Since its founding, Mekong Quilts has worked with local fabric designers in Vietnam and Cambodia to bring timeless, traditional motifs and illustrations to the homes of valued customers. Many of these quilt designs draw inspiration from imagery derived from local customs and everyday scenes.
Recently, a new series of quilted designs has left a lasting impression in the mind of Mekong Quilts’ founder Bernard Kervyn.
A minority ethnic group in Indochina beloved for beautiful customs
“The Hmongs have a very special culture which some may deem conservative,” he explained.
With at least 4,500 years of traceable oral history, the Hmong people have been living in Northern Vietnam for as long as written Vietnamese records. Apart from a rich culture that features a deep knowledge of herbal medicine, elaborate shamanistic rituals and highly sustainable farming techniques, the various Hmong tribes are best known by outsiders for their visually memorable fashion; stunningly colourful hand sewn skirts that vary from tribe to tribe and person to person.
“A Hmong woman may spend numerous months to complete a skirt that is only to be worn on her wedding day,” Bernard explained.
Fabric designs with several millennia of history
Starting from hand woven fabric, traditional Paj Ntaub (Flower cloth) Hmong textile artwork is achieved by using an assortment of complex stitching methods and a dyeing technique similar to Indonesian Batik where beeswax is used to cover parts of fabric where coloration is not desired.
A traditional Indigo dye acquired from the flower of a plant belonging to the buckwheat family, native to Northern Vietnam, gives many Hmong skirts its signature eye-catching dark purplish-blue tone. The resultant designs are often geometric and sporting angular and concentric elements which vary between region, tribe, and household.
“The fabrics we use for our Sapa line of quilt products are actual clothes used by the Hmong people for family and festivals” says Bernard.
Partly because of a way of life that is highly artisanal in nature, the Hmong people have suffered economical hardships, and Bernard believes that encouraging villagers to sell older fabrics is a way to alleviate cash flow problems in impoverished Hmong communities.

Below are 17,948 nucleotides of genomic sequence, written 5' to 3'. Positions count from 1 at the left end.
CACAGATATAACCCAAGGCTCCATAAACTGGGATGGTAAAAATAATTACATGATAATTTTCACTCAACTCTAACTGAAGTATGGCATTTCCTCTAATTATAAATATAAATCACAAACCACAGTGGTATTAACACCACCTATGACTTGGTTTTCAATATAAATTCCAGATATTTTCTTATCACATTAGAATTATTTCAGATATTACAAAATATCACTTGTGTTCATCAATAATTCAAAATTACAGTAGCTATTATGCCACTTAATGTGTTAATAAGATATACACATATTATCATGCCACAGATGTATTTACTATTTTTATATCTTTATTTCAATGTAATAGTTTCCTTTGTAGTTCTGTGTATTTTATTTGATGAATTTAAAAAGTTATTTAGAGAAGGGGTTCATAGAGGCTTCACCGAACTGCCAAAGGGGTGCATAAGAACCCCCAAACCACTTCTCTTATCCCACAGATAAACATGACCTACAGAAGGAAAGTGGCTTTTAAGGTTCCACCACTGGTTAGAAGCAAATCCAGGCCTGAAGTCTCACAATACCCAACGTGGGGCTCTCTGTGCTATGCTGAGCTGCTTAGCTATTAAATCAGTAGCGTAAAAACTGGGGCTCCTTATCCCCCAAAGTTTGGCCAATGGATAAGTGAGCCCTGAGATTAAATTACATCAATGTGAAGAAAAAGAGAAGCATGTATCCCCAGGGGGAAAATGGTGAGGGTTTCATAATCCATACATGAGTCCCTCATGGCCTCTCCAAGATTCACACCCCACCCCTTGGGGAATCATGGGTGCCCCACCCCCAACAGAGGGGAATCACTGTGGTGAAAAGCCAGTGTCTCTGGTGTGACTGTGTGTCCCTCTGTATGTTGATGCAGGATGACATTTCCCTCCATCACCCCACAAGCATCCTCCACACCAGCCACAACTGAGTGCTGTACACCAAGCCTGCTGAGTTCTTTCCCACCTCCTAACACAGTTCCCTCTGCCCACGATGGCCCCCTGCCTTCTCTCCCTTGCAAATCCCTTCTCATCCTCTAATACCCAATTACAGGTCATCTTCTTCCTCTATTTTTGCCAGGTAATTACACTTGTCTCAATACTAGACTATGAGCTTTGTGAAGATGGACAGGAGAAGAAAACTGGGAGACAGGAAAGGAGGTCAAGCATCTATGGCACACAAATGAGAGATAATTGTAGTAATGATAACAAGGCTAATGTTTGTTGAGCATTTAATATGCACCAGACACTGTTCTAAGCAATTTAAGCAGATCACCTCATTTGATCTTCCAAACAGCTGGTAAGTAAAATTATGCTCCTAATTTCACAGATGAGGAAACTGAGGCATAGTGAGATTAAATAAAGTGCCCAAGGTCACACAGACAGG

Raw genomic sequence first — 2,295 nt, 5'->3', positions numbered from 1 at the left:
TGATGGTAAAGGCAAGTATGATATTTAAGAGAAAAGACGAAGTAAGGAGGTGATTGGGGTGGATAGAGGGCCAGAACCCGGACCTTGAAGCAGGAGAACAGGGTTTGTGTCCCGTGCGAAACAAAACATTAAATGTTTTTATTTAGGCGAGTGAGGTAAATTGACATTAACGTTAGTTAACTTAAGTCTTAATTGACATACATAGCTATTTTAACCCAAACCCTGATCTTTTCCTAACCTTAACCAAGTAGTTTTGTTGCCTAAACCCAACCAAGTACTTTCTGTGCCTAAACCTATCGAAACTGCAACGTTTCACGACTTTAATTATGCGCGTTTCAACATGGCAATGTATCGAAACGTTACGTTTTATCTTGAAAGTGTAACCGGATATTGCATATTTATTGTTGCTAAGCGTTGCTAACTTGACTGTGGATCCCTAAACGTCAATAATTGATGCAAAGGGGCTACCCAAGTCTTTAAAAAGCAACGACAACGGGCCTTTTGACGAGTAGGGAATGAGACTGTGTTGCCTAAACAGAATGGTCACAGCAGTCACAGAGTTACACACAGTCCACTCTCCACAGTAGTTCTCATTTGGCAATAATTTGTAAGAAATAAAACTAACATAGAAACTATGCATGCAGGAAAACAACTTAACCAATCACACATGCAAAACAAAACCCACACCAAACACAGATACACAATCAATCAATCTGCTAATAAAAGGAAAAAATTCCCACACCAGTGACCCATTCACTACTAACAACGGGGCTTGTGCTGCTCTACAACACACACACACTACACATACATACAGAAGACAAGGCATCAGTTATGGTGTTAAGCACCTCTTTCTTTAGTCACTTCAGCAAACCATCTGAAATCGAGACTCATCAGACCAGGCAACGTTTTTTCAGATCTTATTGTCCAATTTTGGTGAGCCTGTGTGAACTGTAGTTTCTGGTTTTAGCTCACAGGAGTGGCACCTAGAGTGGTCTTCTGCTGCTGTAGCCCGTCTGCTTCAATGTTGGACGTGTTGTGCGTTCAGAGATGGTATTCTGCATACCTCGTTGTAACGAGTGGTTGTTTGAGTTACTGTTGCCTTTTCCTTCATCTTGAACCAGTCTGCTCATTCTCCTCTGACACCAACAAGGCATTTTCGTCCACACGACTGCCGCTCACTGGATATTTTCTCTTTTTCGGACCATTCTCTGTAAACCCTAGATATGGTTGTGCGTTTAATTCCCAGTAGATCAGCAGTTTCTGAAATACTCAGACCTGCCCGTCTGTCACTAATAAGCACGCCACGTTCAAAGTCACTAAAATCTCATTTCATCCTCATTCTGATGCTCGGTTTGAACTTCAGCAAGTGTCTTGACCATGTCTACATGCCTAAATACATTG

“It can be very heartbreaking for some of the ladies [to let go of their family treasures],” he said. However, by nurturing a mutually beneficial relationship with Hmong women, Mekong Quilts has helped many Hmong families achieve stable incomes where money made from selling pre-owned fabrics can be used to invest in other businesses prospects, including farming and tourism.
Transforming traditional textile into high quality quilts
Pieces of fabrics and clothing acquired from Hmong women are carefully washed three times before being evaluated for destructive colour runs. Pieces that are deemed durable are cut into appropriate segments by Mekong Quilts’ textile designers before being incorporated into quilted products by the nimble hands of quilters in one of Mekong Quilts’ many quilting workshops in the Mekong Delta.
“Many of the pieces we receive have been used by the ladies for years and even decades! They [still] look very new. [They are] very durable,” Bernard explained.
“Since no two pieces of Hmong fabric are identical, every Sapa quilted item is absolutely unique!” Bernard said enthusiastically. The resultant pieces of quilts are a beautiful combination of cotton segments, patchwork, and traditional indigo linen.
All quilt products from Mekong Quilts’ Sapa series can be machine-washed safely, but a maximum water temperature of 30°C is recommended. Machine drying is possible but not ideal. Just like jeans dyed with natural indigo dye, quilt products that incorporate Hmong fabric are very durable but can fade if not treated with care.
Currently, Mekong Quilts is working with approximately 50 Hmong women from Lào Cai and Sơn La province in Vietnam to produce these timeless quilted artwork pieces. With these efforts, Mekong Quilts hopes to generate enough income in the Hmong community to spark future endeavours such as educational and infrastructure projects.